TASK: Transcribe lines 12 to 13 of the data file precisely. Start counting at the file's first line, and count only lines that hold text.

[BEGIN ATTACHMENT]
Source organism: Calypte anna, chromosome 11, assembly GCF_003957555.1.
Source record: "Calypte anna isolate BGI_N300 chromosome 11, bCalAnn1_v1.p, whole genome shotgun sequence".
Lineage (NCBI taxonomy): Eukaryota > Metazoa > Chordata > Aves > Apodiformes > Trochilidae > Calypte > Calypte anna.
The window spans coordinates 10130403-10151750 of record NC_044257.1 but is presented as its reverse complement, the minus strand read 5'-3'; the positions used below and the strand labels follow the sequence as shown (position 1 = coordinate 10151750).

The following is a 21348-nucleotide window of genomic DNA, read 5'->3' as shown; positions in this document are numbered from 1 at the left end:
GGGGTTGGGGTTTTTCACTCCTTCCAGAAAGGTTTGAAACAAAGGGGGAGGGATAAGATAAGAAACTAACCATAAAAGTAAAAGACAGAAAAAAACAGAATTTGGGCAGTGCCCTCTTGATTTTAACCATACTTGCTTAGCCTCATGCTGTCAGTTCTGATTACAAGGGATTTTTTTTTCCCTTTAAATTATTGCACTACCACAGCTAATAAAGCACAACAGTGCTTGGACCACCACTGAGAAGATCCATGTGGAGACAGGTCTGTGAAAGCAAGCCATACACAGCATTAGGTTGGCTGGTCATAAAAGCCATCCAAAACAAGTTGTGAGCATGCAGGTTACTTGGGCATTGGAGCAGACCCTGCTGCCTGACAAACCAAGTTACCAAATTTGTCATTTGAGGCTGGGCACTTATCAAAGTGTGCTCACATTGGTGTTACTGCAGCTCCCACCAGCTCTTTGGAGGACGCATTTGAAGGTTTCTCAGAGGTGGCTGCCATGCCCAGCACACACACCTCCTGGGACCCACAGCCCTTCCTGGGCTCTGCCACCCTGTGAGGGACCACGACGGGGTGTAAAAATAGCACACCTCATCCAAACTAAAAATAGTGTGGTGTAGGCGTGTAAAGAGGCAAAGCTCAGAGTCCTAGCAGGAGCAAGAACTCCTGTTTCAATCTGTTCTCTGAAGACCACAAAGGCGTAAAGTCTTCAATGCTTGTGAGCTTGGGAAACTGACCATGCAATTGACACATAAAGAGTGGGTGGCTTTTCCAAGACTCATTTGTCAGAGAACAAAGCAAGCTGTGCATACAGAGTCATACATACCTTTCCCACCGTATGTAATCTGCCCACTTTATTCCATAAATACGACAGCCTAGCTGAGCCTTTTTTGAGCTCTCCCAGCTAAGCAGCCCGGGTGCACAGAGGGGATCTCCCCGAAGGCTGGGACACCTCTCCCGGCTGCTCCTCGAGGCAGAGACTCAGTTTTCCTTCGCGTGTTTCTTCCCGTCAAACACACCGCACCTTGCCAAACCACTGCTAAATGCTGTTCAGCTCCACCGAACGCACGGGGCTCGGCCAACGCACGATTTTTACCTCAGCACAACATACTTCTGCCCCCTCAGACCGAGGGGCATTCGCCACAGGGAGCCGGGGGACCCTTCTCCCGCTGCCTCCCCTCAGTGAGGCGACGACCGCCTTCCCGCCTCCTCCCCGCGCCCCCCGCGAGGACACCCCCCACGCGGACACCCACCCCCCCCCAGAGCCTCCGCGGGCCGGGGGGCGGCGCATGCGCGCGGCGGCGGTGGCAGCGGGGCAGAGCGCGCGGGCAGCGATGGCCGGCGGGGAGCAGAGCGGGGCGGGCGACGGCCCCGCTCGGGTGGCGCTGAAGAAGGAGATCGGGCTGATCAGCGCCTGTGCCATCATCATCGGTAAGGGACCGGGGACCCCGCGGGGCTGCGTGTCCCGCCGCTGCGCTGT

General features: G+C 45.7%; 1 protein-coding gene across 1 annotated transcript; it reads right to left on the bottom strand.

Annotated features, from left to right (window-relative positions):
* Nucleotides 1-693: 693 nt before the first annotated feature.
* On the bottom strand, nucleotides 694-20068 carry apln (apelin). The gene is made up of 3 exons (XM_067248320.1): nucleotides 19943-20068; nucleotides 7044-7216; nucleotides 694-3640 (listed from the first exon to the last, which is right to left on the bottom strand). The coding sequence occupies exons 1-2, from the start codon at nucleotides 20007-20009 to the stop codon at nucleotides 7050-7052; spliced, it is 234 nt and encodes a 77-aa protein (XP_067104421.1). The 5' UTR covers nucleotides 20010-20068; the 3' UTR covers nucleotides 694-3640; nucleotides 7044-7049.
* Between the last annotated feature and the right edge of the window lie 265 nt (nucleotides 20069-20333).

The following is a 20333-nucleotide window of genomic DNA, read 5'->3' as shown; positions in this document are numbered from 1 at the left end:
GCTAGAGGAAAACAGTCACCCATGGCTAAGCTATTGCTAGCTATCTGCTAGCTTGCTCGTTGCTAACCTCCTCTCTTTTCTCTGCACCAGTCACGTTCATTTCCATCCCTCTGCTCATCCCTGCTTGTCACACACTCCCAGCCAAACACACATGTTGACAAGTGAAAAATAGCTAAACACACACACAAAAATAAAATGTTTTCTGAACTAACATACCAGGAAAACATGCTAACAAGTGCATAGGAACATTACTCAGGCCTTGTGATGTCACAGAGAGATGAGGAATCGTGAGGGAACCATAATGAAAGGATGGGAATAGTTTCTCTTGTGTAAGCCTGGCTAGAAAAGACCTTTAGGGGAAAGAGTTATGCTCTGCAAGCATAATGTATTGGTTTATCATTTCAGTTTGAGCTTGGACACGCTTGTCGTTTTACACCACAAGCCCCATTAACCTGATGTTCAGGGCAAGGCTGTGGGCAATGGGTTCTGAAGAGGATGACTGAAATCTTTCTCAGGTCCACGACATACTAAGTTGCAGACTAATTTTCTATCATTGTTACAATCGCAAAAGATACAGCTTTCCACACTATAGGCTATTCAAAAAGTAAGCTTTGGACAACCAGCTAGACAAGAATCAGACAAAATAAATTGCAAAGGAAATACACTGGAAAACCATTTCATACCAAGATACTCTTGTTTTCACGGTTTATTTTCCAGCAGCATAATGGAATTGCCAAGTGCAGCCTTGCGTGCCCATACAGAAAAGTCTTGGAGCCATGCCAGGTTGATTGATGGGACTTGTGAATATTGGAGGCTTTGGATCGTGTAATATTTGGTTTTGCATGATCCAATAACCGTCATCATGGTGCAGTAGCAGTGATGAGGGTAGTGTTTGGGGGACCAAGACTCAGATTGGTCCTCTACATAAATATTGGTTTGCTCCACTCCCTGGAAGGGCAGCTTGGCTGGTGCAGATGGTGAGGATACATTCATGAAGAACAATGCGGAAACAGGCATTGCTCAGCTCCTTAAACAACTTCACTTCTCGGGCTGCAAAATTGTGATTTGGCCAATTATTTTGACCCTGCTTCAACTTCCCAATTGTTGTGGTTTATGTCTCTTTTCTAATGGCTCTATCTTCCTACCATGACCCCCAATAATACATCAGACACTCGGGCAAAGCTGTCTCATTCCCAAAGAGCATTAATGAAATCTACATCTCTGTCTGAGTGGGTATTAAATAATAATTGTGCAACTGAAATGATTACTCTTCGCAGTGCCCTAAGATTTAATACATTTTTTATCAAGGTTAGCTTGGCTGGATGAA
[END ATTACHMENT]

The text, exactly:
The following is a 20333-nucleotide window of genomic DNA, read 5'->3' as shown; positions in this document are numbered from 1 at the left end:
GCTAGAGGAAAACAGTCACCCATGGCTAAGCTATTGCTAGCTATCTGCTAGCTTGCTCGTTGCTAACCTCCTCTCTTTTCTCTGCACCAGTCACGTTCATTTCCATCCCTCTGCTCATCCCTGCTTGTCACACACTCCCAGCCAAACACACATGTTGACAAGTGAAAAATAGCTAAACACACACACAAAAATAAAATGTTTTCTGAACTAACATACCAGGAAAACATGCTAACAAGTGCATAGGAACATTACTCAGGCCTTGTGATGTCACAGAGAGATGAGGAATCGTGAGGGAACCATAATGAAAGGATGGGAATAGTTTCTCTTGTGTAAGCCTGGCTAGAAAAGACCTTTAGGGGAAAGAGTTATGCTCTGCAAGCATAATGTATTGGTTTATCATTTCAGTTTGAGCTTGGACACGCTTGTCGTTTTACACCACAAGCCCCATTAACCTGATGTTCAGGGCAAGGCTGTGGGCAATGGGTTCTGAAGAGGATGACTGAAATCTTTCTCAGGTCCACGACATACTAAGTTGCAGACTAATTTTCTATCATTGTTACAATCGCAAAAGATACAGCTTTCCACACTATAGGCTATTCAAAAAGTAAGCTTTGGACAACCAGCTAGACAAGAATCAGACAAAATAAATTGCAAAGGAAATACACTGGAAAACCATTTCATACCAAGATACTCTTGTTTTCACGGTTTATTTTCCAGCAGCATAATGGAATTGCCAAGTGCAGCCTTGCGTGCCCATACAGAAAAGTCTTGGAGCCATGCCAGGTTGATTGATGGGACTTGTGAATATTGGAGGCTTTGGATCGTGTAATATTTGGTTTTGCATGATCCAATAACCGTCATCATGGTGCAGTAGCAGTGATGAGGGTAGTGTTTGGGGGACCAAGACTCAGATTGGTCCTCTACATAAATATTGGTTTGCTCCACTCCCTGGAAGGGCAGCTTGGCTGGTGCAGATGGTGAGGATACATTCATGAAGAACAATGCGGAAACAGGCATTGCTCAGCTCCTTAAACAACTTCACTTCTCGGGCTGCAAAATTGTGATTTGGCCAATTATTTTGACCCTGCTTCAACTTCCCAATTGTTGTGGTTTATGTCTCTTTTCTAATGGCTCTATCTTCCTACCATGACCCCCAATAATACATCAGACACTCGGGCAAAGCTGTCTCATTCCCAAAGAGCATTAATGAAATCTACATCTCTGTCTGAGTGGGTATTAAATAATAATTGTGCAACTGAAATGATTACTCTTCGCAGTGCCCTAAGATTTAATACATTTTTTATCAAGGTTAGCTTGGCTGGATGAA